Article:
And as discussed in a previous client alert, the Ninth Circuit held in Chamber of Commerce v. Bonta, 62 F.4th 473 (9th Cir. 2023), that the FAA preempts a California statute (AB 51) that sought to criminalize employment arbitration agreements.
III. The Second Circuit Deepens Circuit Split Regarding Service Awards in Class Settlements
Although service awards are a common feature in modern class action settlements, a circuit split has been brewing over whether these awards are permissible in light of Supreme Court decisions dating back to the 1800s. While most circuits have upheld service awards, a few years ago the Eleventh Circuit broke with these decisions, citing a nineteenth-century case holding that such awards are improper. See Johnson v. NPAS Sols., LLC, 975 F.3d 1244, 1260 (11th Cir. 2020) (citing Trustees v. Greenough, 105 U.S. 527, 537 (1881)).
The Second Circuit weighed in this quarter, with at least some judges appearing to agree with Johnson. In Fikes Wholesale, Inc. v. HSBC Bank USA, 62 F.4th 704 (2d Cir. 2023), the Second Circuit panel acknowledged that “service awards to lead plaintiffs” in class actions are “likely impermissible under Supreme Court precedent.” Id. at 721 (citing Greenough, 105 U.S. at 537). The panel noted that “the Supreme Court has held that it was ‘decidedly objectionable’ for cash allowances to be ‘made for the personal services and private expenses’ of a creditor who brought suit on behalf of himself and other similarly situated bondholders.” Id. (quoting Greenough, 105 U.S. at 537). However, the panel concluded that “practice and usage” may have “superseded” this historic precedent (“if that is possible”) and held it “must follow” two recent Second Circuit “precedents” that upheld such awards. Id. (citing Melito v. Experian Mktg. Sols. Inc., 923 F.3d 85, 96 (2019) and Hyland v. Navient Corp., 48 F.34th 110, 123–23 (2d Cir. 2022)).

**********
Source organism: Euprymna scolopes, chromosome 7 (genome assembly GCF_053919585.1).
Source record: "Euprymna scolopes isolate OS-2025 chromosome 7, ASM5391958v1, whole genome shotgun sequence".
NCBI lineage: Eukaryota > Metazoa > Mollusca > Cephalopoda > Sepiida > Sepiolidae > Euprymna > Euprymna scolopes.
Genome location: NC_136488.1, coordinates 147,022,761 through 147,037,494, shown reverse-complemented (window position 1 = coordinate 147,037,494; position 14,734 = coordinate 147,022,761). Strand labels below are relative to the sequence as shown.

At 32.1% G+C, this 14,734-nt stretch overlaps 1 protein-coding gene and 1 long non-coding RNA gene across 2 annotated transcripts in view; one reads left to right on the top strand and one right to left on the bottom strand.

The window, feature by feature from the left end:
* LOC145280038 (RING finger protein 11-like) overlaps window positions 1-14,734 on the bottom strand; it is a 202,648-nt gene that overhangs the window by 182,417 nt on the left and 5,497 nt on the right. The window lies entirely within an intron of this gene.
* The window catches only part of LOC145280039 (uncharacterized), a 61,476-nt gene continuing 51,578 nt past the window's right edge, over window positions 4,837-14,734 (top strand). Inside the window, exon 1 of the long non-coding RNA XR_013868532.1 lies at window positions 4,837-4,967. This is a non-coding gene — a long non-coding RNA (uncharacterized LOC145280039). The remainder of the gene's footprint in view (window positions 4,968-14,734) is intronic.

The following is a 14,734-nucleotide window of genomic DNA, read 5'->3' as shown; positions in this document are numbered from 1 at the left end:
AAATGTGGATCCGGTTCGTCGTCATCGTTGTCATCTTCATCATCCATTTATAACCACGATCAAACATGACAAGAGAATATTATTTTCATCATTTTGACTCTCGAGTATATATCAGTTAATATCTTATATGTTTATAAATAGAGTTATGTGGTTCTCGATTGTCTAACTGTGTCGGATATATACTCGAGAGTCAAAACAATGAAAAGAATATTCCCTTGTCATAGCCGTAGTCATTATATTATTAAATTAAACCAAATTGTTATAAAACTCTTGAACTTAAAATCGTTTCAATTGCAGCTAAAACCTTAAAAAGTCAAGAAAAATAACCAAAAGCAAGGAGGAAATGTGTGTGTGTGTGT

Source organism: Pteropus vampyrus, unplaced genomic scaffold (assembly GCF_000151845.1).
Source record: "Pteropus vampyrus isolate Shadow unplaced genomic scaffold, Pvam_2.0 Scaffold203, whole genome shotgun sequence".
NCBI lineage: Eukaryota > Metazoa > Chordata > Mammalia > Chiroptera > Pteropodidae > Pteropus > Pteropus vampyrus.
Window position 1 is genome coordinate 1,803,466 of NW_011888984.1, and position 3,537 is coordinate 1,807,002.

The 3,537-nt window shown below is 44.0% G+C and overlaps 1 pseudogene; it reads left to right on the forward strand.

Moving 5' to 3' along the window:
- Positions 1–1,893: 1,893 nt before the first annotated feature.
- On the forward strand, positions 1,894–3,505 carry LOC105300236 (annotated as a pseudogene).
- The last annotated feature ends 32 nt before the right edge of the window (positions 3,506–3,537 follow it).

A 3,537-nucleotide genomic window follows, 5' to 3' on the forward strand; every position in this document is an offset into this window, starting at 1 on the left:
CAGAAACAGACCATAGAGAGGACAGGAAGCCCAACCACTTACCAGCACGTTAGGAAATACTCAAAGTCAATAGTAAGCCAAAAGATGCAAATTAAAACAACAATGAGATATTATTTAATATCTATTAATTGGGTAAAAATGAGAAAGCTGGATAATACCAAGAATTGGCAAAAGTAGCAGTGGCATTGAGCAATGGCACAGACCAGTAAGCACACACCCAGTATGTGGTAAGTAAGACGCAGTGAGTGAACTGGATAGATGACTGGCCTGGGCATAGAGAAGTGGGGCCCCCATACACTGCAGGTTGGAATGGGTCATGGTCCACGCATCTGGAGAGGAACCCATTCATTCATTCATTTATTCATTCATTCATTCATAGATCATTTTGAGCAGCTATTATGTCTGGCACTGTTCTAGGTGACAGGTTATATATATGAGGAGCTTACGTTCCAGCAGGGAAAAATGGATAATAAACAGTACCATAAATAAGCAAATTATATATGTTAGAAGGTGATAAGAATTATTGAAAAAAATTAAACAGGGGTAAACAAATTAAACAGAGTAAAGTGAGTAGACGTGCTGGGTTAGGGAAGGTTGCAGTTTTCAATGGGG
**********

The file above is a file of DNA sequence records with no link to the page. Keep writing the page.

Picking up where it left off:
On April 17, 2023, the Supreme Court declined review of the Eleventh Circuit’s Johnson decision, leaving this issue ripe for further litigation in the lower courts.
The following Gibson Dunn lawyers contributed to this client update: Jennafer Tryck, Andrew Kasabian, Katie Geary, Wesley Sze, Lauren Blas, Bradley Hamburger, Kahn Scolnick, and Christopher Chorba.
Gibson Dunn attorneys are available to assist in addressing any questions you may have regarding these developments. Please contact the Gibson Dunn lawyer with whom you usually work in the firm’s Class Actions, Litigation, or Appellate and Constitutional Law practice groups, or any of the following lawyers:
Theodore J. Boutrous, Jr. – Los Angeles (+1 213-229-7000, firstname.lastname@example.org)
Christopher Chorba – Co-Chair, Class Actions Practice Group – Los Angeles (+1 213-229-7396, email@example.com)
Theane Evangelis – Co-Chair, Litigation Practice Group, Los Angeles (+1 213-229-7726, firstname.lastname@example.org)
Lauren R. Goldman – New York (+1 212-351-2375, email@example.com)
Kahn A. Scolnick – Co-Chair, Class Actions Practice Group – Los Angeles (+1 213-229-7656, firstname.lastname@example.org)
Bradley J. Hamburger – Los Angeles (+1 213-229-7658, email@example.com)
Lauren M. Blas – Los Angeles (+1 213-229-7503, firstname.lastname@example.org)